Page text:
SACRAMENTO, Calif. (KRON) — As California leaders prepare to make billions in budget cuts for the upcoming fiscal year, Governor Gavin Newsom is setting aside millions for a new controversial state law.
Newsom plans to put that money toward AB5 enforcement, the law that required a number of independent contractors to be redefined as employees.
Nearly nine months since its passage, the drama is nowhere near over with California’s AB5.
The law redefining many independent contractors as employees is at the center of numerous repeal efforts.
Regardless, Governor Newsom proposed to put more than $20 million toward its enforcement, with $17.5 million going to the state department of industrial relations, $3.4 million to the economic development department and $750,000 to the department of justice.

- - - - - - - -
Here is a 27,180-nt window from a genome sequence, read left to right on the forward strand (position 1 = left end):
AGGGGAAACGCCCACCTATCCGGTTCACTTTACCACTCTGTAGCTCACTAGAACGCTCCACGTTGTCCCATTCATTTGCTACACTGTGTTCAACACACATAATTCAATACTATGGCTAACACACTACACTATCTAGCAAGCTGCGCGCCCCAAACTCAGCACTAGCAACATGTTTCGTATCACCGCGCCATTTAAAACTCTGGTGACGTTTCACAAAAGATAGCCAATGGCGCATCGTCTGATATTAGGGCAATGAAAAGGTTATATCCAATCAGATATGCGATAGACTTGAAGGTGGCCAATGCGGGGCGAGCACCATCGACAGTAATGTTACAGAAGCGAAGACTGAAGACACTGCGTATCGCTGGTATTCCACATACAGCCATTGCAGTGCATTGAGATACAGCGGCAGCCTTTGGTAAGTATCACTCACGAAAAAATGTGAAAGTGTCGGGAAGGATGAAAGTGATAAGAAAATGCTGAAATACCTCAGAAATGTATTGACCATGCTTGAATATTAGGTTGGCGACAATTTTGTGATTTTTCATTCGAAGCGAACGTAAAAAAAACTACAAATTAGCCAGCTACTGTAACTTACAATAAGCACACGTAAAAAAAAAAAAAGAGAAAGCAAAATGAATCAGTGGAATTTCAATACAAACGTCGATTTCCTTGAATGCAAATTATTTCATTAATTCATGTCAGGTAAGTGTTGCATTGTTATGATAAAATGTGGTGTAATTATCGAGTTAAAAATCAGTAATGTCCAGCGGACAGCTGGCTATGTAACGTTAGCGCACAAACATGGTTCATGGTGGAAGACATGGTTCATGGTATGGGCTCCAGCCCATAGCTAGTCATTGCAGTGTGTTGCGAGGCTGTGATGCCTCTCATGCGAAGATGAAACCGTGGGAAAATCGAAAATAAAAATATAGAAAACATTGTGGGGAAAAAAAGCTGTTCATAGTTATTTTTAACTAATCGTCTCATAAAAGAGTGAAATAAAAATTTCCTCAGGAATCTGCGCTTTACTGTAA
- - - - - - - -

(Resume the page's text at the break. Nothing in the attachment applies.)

“It’s sick to be perfectly honest with you,” Assemblyman Kevin Kiley said.
Several Republican lawmakers outraged by the appropriation. Assemblyman Kevin Kiley is leading a legislative effort to repeal AB5.
“The governor tells us this budget is stripped down to our most essential priorities, and apparently that includes $20 million to target independent contractors, to harass small businesses and fines, penalties and lawsuits at a time when many are struggling to remain in business at all,” Kiley said.
But Newsom and many democrats continue to defend the law, which aims to protect workers from misclassification.
AB5 faces a November ballot initiative to exempt a number of gig companies like Uber and Lyft. California’s attorney general sued the companies last week, the governor recently weighed in.
“Letter of the law has to be applied, we want to be cooperative and collaborative,” Newsom said. “But we as a state have a responsibility to do what we said we were going to do.”
With exactly a month left to work out the budget facing a $54 billion deficit, Newsom spent Friday meeting with legislative leaders.
Some lawmakers prepared to pushback on AB5 funding.
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